So I told Stan that story, and that I was always frustrated that I couldn't do more kids shows and cross over more. And there was a look in his eyes. I could see him daydreaming for a few seconds.
Guerrasio: The wheels were turning.
Schwarzenegger: Exactly. But he basically said, "Let me think about that, maybe I can come up with something." And that was it. And then I didn't hear anything for a long while and one day he called me back and he said, "I have an idea that's exactly what you're talking about, but how about putting my spin on it?" And I said, "What's that?" And he went, "Arnold, c'mon, you know, superheroes!" And he told me how I would play someone that no one knows was a superhero and I'm a teacher, just like in "Kindergarten Cop," but my kindergarteners have super powers and they are going to grow up and be the protectors of the planet. My character has to teach them all the important lessons. I told him it was fantastic, and he said, "Well, you're talking to Stan Lee." [Laughs.]
It was crazy Stan passed away and didn't see this last idea that he had really flourish. So we now have to do it justice.
Genius Brands International
Guerrasio: I was thinking back, is this the first time you've done an animated show?
Schwarzenegger: It's the first time I've done a TV animated show, the whole show. It's also the first time that I've done something that is directly for kids. Most of my comedies are kind of geared to adults too, like "Twins," "Kindergarten Cop," "Christmas in Connecticut" (which Schwarzenegger directed), "Jingle All the Way," "Junior." This is specifically for the kids audience.
Guerrasio: Though you haven't been able to do a lot of kids-focused projects, you have had a focus on physical fitness for the youth going all the way back to H.W. Bush being in office. With your decades of knowledge, what does a show like this need to get through to not just kids but adults about the need for their kids to be active and not always on devices and playing games?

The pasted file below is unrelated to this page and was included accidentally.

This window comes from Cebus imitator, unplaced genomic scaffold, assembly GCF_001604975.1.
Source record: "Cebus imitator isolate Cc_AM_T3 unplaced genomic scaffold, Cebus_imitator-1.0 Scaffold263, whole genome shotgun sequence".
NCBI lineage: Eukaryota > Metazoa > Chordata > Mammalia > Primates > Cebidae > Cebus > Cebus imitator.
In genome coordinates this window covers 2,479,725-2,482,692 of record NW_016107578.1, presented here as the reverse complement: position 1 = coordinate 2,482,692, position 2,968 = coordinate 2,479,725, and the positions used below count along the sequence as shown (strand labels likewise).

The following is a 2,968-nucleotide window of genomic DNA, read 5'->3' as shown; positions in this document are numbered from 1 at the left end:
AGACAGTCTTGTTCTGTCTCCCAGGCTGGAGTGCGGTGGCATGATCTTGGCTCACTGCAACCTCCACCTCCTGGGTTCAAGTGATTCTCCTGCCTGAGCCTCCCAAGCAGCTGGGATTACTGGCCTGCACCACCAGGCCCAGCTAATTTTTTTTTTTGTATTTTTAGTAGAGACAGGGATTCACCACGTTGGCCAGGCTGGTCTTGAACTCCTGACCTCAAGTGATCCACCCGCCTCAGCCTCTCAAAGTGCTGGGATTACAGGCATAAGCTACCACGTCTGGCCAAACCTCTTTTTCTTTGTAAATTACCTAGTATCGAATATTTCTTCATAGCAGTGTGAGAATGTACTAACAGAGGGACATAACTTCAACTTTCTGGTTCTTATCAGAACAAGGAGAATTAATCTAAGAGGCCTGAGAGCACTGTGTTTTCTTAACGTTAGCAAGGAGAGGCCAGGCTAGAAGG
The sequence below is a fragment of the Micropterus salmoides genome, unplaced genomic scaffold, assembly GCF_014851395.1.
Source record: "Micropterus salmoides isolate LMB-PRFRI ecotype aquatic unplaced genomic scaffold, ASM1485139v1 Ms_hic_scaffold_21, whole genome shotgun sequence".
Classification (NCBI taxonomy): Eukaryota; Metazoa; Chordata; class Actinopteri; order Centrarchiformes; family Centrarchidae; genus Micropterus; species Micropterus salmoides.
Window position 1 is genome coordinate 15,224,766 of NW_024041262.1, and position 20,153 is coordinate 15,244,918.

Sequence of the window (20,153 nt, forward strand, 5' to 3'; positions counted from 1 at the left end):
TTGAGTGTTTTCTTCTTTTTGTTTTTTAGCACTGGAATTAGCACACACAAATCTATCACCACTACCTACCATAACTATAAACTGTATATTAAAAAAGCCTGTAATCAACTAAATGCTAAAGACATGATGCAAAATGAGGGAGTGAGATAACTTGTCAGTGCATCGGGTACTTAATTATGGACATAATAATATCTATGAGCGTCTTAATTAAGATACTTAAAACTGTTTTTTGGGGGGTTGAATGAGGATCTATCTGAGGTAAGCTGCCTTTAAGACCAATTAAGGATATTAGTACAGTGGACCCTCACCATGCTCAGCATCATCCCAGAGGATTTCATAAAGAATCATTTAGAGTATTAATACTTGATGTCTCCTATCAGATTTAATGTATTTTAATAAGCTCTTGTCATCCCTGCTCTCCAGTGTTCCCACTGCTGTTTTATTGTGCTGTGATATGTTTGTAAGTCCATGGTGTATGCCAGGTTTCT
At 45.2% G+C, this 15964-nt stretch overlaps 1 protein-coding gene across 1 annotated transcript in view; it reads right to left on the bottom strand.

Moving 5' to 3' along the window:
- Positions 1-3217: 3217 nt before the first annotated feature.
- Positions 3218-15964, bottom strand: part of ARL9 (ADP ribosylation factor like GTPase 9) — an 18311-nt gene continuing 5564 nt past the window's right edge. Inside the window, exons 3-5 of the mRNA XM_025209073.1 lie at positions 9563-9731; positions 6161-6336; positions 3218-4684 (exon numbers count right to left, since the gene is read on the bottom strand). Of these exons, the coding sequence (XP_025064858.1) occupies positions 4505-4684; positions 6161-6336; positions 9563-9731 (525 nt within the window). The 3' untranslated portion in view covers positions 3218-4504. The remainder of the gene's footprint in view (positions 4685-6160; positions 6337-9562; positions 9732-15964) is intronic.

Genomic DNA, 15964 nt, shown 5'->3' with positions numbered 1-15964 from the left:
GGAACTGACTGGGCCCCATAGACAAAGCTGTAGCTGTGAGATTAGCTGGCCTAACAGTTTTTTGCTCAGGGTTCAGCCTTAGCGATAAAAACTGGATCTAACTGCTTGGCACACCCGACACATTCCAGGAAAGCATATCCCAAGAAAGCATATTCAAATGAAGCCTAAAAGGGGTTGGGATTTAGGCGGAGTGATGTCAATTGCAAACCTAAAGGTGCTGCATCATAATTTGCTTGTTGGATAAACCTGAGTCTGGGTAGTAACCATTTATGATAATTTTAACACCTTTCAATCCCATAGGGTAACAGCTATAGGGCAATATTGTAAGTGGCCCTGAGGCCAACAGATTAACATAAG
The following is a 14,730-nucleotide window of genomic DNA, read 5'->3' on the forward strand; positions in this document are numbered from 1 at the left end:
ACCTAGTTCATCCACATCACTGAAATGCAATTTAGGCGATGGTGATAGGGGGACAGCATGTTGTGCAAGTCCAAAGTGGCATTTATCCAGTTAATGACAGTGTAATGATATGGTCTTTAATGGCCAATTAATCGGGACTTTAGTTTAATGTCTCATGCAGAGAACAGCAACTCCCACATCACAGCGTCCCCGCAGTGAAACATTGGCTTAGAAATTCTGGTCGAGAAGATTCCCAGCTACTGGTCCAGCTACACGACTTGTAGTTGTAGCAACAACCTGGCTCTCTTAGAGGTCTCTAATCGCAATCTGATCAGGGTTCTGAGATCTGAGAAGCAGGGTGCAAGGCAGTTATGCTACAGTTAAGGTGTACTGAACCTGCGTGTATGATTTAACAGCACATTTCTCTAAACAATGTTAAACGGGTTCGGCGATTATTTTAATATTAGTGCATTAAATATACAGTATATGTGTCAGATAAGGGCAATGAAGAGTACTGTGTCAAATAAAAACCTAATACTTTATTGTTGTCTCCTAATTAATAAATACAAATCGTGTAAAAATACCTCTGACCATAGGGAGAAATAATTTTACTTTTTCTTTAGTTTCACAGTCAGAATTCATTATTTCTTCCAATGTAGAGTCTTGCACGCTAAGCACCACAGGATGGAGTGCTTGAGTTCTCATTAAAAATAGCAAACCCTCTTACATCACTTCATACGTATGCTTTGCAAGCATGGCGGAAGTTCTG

Schwarzenegger: That's what George Herbert Bush was talking about, "the couch potatoes," and how do we get the family as a whole off the couch? So this show will be about fitness but it will also have action and discipline, being inclusive, different things that I stand for. Teaching them how to use their powers for good. Indirectly there will be a message, but it will be very entertaining.
It's like when James Cameron did the second "Terminator" movie, he didn't go and say this will promote women power, he wrote it that way and by the end you could tell that Sarah Connor was the force that beat the Terminator. So you can get a message across without forcing it down people's throats.
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Guerrasio: And it sounds like Stan Lee is going to make a cameo in every episode?
Guerrasio: How did that work? Did he do the voice work before he died?
Schwarzenegger: Well, as you know it's a tradition in the Marvel movies of him showing up, and sometimes you needed to see it a few times to realize that was Stan in the background. So that's how this is going to be. He wanted his appearances here for this to be very subtle.
Guerrasio: Last we talked you said that the interest in still doing The Terminator character all these years later is its vulnerability when facing the newer forms of Terminators. Will that vulnerability be present in "Dark Fate"?
Schwarzenegger: You will see it. But I don't want to get too much into that at this point. I think the studio has learned from the last time that they gave too much away of the story, so they want to keep it more under wraps this time around. What I will say is I play a great T-800 again and it was fun to have Linda Hamilton back. The new team was willing to do the work in preparing. They worked their asses off in the gym, I helped them with their training, a lot of them. I was happy the trailer that came out had a huge impact and people responded positively.
Guerrasio: And James Cameron is back as a producer!
Schwarzenegger: Cameron was a fanatic about this. He wanted to make sure we were bringing it in the right direction. He's a control freak.